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Image SNR requirements for cortical surface reconstructions from sub-millimeter anatomical data


Zaretskaya,  N
Department Physiology of Cognitive Processes, Max Planck Institute for Biological Cybernetics, Max Planck Society;
Department High-Field Magnetic Resonance, Max Planck Institute for Biological Cybernetics, Max Planck Society;
Max Planck Institute for Biological Cybernetics, Max Planck Society;

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Zaretskaya, N., & Polimeni, J. (2018). Image SNR requirements for cortical surface reconstructions from sub-millimeter anatomical data. Poster presented at 24th Annual Meeting of the Organization for Human Brain Mapping (OHBM 2018), Singapore.

Cite as: https://hdl.handle.net/21.11116/0000-0001-7DA2-C
Brain morphometry studies typically utilize anatomical data with 1 mm3 isotropic resolution. However, the widespread availability of high-field MRI scanners and receive coil arrays have led to increased interest in submillimeter resolution data. While higher resolution may have an advantage (Bazin et al., 2014; Lüsebrink et al., 2013; Zaretskaya et al., 2017), lifting this constraint on voxel size opens the door to a variety of acquisition protocols with a wide range of image contrast and SNR. Here we aim to systematically investigate the effects of image SNR on surface reconstruction quality based on sub-millimeter MPRAGE data acquired at 3T.
To systematically vary image SNR without changing voxel size, we acquired multiple repetitions of high-resolution (0.6 mm isotropic) MPRAGE data from 9 participants, and for each subject generated multiple image volumes with progressively higher SNR by averaging together increasing number of repetitions (i.e. averaging 1 to 6 (n=5) or 1 to 8 (n=4) repetitions, depending on the total number of repetitions acquired within the session).
Images were acquired on a 3T Siemens MAGNETOM Trio Tim system using a 32 channel coil and a 0.6 mm isotropic multiecho MPRAGE (van der Kouwe et al., 2008) protocol (TR/TE1/TE2/TI/FA/BW/ESP/matrix=2510 ms/2.88 ms/ 5.6 ms/1200 ms/7°/420 Hz/px/8.4 ms/400×400). To minimize blurring during the inversion recovery, we used acceleration in the partition direction (R=2) without partial Fourier in any direction and a slab-selective axial acquisition (slices per slab=224) to minimize the number of partition encoding steps.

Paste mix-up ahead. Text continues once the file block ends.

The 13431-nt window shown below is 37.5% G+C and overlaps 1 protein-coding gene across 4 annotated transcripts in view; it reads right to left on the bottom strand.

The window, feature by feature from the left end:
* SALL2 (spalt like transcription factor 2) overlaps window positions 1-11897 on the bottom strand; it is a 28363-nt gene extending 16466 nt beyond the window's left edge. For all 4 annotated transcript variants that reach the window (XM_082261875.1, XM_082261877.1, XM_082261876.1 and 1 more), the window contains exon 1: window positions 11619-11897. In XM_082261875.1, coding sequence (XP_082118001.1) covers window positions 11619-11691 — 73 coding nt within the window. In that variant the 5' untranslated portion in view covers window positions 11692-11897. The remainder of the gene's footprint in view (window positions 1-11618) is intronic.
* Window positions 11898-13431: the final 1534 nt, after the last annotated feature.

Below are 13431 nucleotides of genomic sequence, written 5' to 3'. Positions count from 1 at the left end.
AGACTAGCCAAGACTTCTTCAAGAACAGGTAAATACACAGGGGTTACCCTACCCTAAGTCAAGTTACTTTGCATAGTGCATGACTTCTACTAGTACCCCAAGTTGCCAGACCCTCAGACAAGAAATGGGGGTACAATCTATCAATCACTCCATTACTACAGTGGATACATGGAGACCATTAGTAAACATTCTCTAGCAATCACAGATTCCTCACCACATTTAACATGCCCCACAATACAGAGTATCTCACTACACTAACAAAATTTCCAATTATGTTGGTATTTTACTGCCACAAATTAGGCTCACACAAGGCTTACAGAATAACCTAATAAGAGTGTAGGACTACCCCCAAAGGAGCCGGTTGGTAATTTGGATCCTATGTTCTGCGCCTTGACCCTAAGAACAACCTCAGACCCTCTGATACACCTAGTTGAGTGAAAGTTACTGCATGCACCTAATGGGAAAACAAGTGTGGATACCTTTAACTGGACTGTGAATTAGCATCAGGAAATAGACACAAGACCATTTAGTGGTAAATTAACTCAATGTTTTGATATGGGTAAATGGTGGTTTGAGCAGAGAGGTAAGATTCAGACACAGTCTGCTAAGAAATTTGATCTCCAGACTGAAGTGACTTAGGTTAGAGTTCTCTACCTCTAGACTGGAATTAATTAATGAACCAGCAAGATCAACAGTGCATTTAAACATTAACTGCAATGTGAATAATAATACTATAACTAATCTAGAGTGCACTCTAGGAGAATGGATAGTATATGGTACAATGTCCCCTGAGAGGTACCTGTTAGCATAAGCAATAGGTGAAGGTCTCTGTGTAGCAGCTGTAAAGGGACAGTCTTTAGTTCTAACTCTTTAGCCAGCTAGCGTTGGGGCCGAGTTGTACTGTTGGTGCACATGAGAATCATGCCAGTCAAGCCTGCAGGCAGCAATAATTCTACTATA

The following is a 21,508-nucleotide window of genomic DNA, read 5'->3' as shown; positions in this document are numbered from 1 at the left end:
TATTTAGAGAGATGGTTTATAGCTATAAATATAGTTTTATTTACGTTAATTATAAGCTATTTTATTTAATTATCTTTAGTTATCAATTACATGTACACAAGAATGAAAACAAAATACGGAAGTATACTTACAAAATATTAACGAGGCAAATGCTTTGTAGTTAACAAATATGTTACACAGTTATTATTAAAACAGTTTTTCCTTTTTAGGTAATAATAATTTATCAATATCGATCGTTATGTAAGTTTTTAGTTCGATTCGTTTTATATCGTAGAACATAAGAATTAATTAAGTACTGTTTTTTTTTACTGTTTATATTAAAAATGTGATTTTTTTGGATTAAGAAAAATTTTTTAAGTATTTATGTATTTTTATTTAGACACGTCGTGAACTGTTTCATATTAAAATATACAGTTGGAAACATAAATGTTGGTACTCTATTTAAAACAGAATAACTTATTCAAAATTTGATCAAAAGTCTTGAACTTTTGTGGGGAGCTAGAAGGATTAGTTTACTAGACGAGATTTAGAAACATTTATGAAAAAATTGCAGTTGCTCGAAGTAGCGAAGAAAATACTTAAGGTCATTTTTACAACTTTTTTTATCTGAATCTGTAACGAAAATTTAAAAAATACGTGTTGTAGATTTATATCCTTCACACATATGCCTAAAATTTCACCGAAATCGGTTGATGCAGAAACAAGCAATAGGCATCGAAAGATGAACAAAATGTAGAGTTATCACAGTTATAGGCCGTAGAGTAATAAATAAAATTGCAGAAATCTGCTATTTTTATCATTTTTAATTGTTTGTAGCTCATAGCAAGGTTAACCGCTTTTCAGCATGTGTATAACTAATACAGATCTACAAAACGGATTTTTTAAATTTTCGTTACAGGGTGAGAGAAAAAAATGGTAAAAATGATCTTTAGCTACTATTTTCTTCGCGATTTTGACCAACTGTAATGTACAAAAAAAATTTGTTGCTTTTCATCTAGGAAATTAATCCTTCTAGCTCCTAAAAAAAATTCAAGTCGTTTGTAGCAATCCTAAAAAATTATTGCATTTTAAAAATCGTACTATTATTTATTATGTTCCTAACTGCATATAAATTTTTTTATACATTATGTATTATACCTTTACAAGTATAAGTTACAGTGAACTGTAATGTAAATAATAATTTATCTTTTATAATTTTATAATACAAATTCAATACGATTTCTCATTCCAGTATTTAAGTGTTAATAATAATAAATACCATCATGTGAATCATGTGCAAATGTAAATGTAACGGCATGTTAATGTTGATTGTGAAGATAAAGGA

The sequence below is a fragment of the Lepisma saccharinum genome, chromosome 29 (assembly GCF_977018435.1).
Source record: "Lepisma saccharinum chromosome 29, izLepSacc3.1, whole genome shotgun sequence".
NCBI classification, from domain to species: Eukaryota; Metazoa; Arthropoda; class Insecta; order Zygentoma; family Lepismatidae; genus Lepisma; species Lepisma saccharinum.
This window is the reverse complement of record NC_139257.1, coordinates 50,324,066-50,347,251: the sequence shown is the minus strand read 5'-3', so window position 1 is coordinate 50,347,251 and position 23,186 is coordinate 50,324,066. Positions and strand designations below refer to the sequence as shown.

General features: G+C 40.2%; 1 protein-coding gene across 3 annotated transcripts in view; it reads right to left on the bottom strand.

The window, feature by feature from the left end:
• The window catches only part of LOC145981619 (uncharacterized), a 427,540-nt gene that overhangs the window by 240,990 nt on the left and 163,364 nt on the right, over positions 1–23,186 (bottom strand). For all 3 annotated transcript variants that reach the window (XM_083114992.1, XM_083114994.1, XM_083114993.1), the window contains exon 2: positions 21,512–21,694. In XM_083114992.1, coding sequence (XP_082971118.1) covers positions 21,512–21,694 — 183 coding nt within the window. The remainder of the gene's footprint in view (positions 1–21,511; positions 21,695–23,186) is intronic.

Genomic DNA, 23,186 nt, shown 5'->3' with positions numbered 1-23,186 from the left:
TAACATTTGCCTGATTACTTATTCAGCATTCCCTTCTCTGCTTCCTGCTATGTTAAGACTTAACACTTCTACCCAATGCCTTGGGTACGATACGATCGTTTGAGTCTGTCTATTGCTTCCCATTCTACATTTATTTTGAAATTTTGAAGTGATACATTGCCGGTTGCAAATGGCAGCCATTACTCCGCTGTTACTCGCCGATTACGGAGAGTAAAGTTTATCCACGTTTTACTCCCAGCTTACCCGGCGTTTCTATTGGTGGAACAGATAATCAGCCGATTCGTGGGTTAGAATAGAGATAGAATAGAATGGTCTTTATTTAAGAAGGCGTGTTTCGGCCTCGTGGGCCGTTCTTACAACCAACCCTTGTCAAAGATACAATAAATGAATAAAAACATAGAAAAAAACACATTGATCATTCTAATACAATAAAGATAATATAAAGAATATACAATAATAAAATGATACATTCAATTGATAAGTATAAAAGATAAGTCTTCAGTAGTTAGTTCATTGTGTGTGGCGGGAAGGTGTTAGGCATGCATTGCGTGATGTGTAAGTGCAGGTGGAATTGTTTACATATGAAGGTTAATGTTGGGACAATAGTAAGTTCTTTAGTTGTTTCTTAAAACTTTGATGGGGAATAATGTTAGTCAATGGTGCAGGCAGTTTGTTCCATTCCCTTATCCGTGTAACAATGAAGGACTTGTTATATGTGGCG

Each average volume was used to generate cortical surfaces using FreeSurfer's native "hires" sub-millimeter reconstruction stream (Zaretskaya et al., 2017). To assess surface quality, for each set of surfaces (the gray-white and gray-CSF interface surfaces of each hemisphere) we computed the following parameters: (1) image SNR (the mean divided by the standard deviation of voxel intensities within the FreeSurfer white matter mask), (2) surface smoothness (defined as the median value of per-vertex local mean curvature), (3) number of topological defects in the initial surface, identified by FreeSurfer (Segonne et al., 2007), (4) median defect size. We also report gray-white matter contrast, derived from the reconstruction with 6 repetitions, and defined as the median of vertex-wise contrast values expressed as (white matter intensity – gray matter intensity)/(white matter intensity + gray matter intensity)⋅100.
Automatic reconstruction completed successfully in all but 2 cases. Both failed cases were comprised of a single repetition and could not complete automatically due to low SNR. The gray-white matter contrast of our data, based on averaging 6 repetitions for each subject, was 26.8 ± 0.4 (mean across subjects ± S.E.M). We observed a consistent increase in image SNR - accompanied by an increase in surface smoothness and by a decrease in the number of topological defects - with increasing number of repetitions included in the average. There was no change in the median defect size. While surface quality clearly improved with increasing SNR, gray-white surface smoothness and the number of defects did not reach a clear plateau even after 7 repetitions, suggesting that more repetitions may be needed to determine the SNR beyond which there is no noticeable improvement in surface quality. However, for this protocol and scanner, and across this small group of subjects, we find that qualitatively the performance of the surface reconstruction is adequate after averaging 5–6 repetitions.
Overall we show that averaging multiple repetitions can compensate for the corresponding loss of image SNR due to increase in image resolution. High-quality reconstructions can hence be generated from voxels far smaller than conventional acquisitions, even at standard field strength, provided sufficient data quality.